- ProQuest Historical Newspapers: historical full-text of major newspapers including the Chicago Tribune, Los Angeles Times, New York Times, St. Louis Post-Dispatch, Wall Street Journal, Washington Post, and more
- ABI/INFORM: business and management scholarly and trade journals, market reports, industry reports, case studies, news, etc.
- Early Modern Books and Early English Books Online
- EconLit: journal articles, books, and dissertations in economics
and several other databases. See here for a more complete list of ProQuest content available to University of Missouri researchers: http://proxy.mul.missouri.edu/login?url=http://www.proquest.com/databases . Teams may also upload their own datasets.
Available to faculty and graduate students, the program will allow a selected team to support 1-5 users working on the same project for up to six months. Team members can be from more than one institution, and at least one team member must have working knowledge of text and data mining methodologies using R or Python.
The deadline for submissions is November 30; contact Steven Pryor, Digital Scholarship Librarian, right away for all the details.
The new exhibit “Making Art for All/Our Time” showcases works by undergraduate students who created art from virtual windows into several campus collections. Over eight weeks, we gathered on Zoom to peer inside the galleries, shelves, and sidewalks of campus where objects of material culture are prudently managed for public interactions. Each class allowed students to explore facets of objects that resonated with their interests and experiences, though certainly in a different way than experiencing art in person. As a reflection of those experiences, we are pleased to present a digital exhibit of the Fall 2020 Honors Tutorial GN_HON 1050H “Get Real, Go Places! Let Objects Take You There” student works. The course introduces students to the practice of interpreting, inspecting, and writing about objects through regular use of a sketchbook journal and weekly syntheses shared with classmates. The course is taught by Dr. Sarah Buchanan of the iSchool at the University of Missouri (in the College of Education) and by gallery, library, archive, and museum professionals based on the Mizzou campus who contribute to the Material Culture Studies Group, established in 2014.
Our student showcase features art objects created by 13 undergraduate students, each based on the class encounter with a particular collection on the Columbia campus. Students created weekly syntheses reacting to themes presented by professional curators, and a culminating object analysis aligning with students’ future academic interests. View the treemap-inspired exhibit graphic here, and zoom in!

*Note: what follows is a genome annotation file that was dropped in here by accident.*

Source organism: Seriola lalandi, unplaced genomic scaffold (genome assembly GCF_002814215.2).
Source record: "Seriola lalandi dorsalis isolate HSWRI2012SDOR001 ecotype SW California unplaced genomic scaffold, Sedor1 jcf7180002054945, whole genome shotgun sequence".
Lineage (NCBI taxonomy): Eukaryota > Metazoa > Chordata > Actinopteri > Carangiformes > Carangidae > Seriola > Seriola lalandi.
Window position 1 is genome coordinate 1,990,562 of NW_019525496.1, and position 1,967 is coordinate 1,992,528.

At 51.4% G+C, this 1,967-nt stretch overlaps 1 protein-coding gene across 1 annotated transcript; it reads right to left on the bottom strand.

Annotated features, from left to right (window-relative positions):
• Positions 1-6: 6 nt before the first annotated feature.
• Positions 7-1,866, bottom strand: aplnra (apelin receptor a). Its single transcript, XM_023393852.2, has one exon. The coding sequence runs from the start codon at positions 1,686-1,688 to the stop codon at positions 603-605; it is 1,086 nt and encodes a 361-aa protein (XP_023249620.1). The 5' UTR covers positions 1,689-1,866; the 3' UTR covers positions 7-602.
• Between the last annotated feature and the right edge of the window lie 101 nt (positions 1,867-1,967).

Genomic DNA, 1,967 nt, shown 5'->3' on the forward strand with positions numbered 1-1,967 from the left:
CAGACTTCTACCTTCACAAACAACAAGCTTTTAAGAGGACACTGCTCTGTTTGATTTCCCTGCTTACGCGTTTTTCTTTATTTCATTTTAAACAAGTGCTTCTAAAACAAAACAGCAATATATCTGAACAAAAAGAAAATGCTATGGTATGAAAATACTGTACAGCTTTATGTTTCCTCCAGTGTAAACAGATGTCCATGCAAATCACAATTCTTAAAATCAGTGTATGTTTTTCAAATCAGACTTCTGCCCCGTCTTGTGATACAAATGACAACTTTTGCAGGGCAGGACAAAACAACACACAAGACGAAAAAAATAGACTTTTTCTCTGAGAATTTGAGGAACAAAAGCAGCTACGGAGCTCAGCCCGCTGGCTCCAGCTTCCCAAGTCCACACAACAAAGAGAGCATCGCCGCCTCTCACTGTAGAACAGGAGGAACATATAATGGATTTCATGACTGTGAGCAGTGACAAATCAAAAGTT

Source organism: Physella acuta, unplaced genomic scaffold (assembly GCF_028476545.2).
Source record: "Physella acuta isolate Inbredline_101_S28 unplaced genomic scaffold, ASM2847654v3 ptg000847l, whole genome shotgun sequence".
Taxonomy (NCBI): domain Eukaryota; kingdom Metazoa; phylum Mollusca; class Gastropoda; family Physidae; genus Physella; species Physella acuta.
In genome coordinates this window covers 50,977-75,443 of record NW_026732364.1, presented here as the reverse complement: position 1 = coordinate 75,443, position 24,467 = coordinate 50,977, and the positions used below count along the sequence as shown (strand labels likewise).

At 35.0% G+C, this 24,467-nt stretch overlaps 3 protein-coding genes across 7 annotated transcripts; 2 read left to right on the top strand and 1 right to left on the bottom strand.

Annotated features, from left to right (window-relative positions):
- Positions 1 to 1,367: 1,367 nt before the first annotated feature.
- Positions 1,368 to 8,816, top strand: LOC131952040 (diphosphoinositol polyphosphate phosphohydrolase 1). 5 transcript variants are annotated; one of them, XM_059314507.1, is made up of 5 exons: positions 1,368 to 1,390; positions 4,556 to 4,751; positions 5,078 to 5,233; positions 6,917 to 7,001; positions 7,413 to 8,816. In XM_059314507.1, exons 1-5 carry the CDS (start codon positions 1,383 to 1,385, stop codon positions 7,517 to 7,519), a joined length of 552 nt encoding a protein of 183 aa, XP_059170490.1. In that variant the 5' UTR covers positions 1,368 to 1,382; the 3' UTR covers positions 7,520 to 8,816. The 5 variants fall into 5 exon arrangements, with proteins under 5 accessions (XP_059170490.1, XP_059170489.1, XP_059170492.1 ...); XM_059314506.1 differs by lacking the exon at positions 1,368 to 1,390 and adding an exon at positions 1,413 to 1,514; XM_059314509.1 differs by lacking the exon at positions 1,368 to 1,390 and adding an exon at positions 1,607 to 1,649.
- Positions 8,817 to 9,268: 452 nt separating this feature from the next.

On display are a clay sculpture recreation of a political cartoon, a digital sketch mounted onto an imagined white cube space, a colored pencil response to works shown in the recent “Mooshu, Donkey, and the Floating Wor(l)ds: New Works by Sumire Skye Taniai” exhibition in the Bingham Art Gallery, a poem accompanying a winter woodcut, and an embroidered fiber art piece depicting the plants and native species of Missouri, among others. One digital artwork revisits the 1916 Golden Lane protest in St. Louis and reminds us that art persists and connects our communities to each other. For their contributions to the success of the course we gratefully thank: Catherine Armbrust, Cathy Callaway, Marie Concannon, Kelli Hansen, Nicole Johnston, Maggie Mayhan, Pete Millier, Candace Sall, Karlan Seville, and Joan Stack. The course will next be offered in Fall 2021 – join us!
When the Covid-19 pandemic caused the Mizzou Libraries to move to remote work, we were able to quickly pivot to providing remote services. Because the Libraries already work hard to serve the research needs of our students and faculty where they are, we were well positioned to continue providing remote services while coming up with new ways to provide the service that is usually in person. The above graphic highlights the amount of work that was done during the last half of the spring semester.